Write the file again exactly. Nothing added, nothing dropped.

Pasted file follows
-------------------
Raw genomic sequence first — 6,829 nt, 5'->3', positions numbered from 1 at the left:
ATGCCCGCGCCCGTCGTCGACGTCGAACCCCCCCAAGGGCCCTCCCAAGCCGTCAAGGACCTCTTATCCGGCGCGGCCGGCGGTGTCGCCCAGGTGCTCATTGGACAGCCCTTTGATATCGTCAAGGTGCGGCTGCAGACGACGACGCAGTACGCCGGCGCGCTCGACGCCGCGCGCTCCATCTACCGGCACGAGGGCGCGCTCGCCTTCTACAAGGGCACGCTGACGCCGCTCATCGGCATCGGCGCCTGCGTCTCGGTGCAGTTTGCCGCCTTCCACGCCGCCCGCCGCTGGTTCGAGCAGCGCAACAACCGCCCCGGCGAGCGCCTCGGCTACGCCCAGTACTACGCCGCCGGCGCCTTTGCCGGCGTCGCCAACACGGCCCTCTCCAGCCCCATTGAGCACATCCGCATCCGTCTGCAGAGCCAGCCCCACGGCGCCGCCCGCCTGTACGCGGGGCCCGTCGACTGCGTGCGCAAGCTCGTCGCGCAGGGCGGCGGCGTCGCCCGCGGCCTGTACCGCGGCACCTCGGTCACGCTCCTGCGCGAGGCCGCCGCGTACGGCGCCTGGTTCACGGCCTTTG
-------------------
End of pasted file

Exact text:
Raw genomic sequence first — 6,829 nt, 5'->3', positions numbered from 1 at the left:
ATGCCCGCGCCCGTCGTCGACGTCGAACCCCCCCAAGGGCCCTCCCAAGCCGTCAAGGACCTCTTATCCGGCGCGGCCGGCGGTGTCGCCCAGGTGCTCATTGGACAGCCCTTTGATATCGTCAAGGTGCGGCTGCAGACGACGACGCAGTACGCCGGCGCGCTCGACGCCGCGCGCTCCATCTACCGGCACGAGGGCGCGCTCGCCTTCTACAAGGGCACGCTGACGCCGCTCATCGGCATCGGCGCCTGCGTCTCGGTGCAGTTTGCCGCCTTCCACGCCGCCCGCCGCTGGTTCGAGCAGCGCAACAACCGCCCCGGCGAGCGCCTCGGCTACGCCCAGTACTACGCCGCCGGCGCCTTTGCCGGCGTCGCCAACACGGCCCTCTCCAGCCCCATTGAGCACATCCGCATCCGTCTGCAGAGCCAGCCCCACGGCGCCGCCCGCCTGTACGCGGGGCCCGTCGACTGCGTGCGCAAGCTCGTCGCGCAGGGCGGCGGCGTCGCCCGCGGCCTGTACCGCGGCACCTCGGTCACGCTCCTGCGCGAGGCCGCCGCGTACGGCGCCTGGTTCACGGCCTTTG